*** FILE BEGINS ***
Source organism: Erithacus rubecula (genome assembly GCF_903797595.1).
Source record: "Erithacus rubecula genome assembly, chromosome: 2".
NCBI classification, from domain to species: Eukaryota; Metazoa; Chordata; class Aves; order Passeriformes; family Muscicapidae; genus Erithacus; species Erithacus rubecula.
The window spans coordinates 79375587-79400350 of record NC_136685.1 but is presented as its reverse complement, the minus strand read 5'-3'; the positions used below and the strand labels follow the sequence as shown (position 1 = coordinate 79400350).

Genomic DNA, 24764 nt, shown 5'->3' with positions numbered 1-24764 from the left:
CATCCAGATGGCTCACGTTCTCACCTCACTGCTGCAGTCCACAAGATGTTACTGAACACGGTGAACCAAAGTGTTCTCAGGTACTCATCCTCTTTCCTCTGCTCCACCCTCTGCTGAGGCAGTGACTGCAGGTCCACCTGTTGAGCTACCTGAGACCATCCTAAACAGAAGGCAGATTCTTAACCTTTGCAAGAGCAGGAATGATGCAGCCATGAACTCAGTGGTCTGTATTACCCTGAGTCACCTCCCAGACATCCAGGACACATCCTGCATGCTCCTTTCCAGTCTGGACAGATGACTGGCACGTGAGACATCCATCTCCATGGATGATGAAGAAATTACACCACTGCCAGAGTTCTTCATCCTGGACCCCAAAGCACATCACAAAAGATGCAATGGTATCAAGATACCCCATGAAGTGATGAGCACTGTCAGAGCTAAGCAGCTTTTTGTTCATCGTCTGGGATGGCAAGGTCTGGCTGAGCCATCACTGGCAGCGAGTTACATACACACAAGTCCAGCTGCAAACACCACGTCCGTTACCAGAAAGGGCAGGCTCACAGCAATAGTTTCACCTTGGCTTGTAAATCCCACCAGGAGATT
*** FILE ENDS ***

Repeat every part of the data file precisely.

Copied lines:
Source organism: Erithacus rubecula (genome assembly GCF_903797595.1).
Source record: "Erithacus rubecula genome assembly, chromosome: 2".
NCBI classification, from domain to species: Eukaryota; Metazoa; Chordata; class Aves; order Passeriformes; family Muscicapidae; genus Erithacus; species Erithacus rubecula.
The window spans coordinates 79375587-79400350 of record NC_136685.1 but is presented as its reverse complement, the minus strand read 5'-3'; the positions used below and the strand labels follow the sequence as shown (position 1 = coordinate 79400350).

Genomic DNA, 24764 nt, shown 5'->3' with positions numbered 1-24764 from the left:
CATCCAGATGGCTCACGTTCTCACCTCACTGCTGCAGTCCACAAGATGTTACTGAACACGGTGAACCAAAGTGTTCTCAGGTACTCATCCTCTTTCCTCTGCTCCACCCTCTGCTGAGGCAGTGACTGCAGGTCCACCTGTTGAGCTACCTGAGACCATCCTAAACAGAAGGCAGATTCTTAACCTTTGCAAGAGCAGGAATGATGCAGCCATGAACTCAGTGGTCTGTATTACCCTGAGTCACCTCCCAGACATCCAGGACACATCCTGCATGCTCCTTTCCAGTCTGGACAGATGACTGGCACGTGAGACATCCATCTCCATGGATGATGAAGAAATTACACCACTGCCAGAGTTCTTCATCCTGGACCCCAAAGCACATCACAAAAGATGCAATGGTATCAAGATACCCCATGAAGTGATGAGCACTGTCAGAGCTAAGCAGCTTTTTGTTCATCGTCTGGGATGGCAAGGTCTGGCTGAGCCATCACTGGCAGCGAGTTACATACACACAAGTCCAGCTGCAAACACCACGTCCGTTACCAGAAAGGGCAGGCTCACAGCAATAGTTTCACCTTGGCTTGTAAATCCCACCAGGAGATT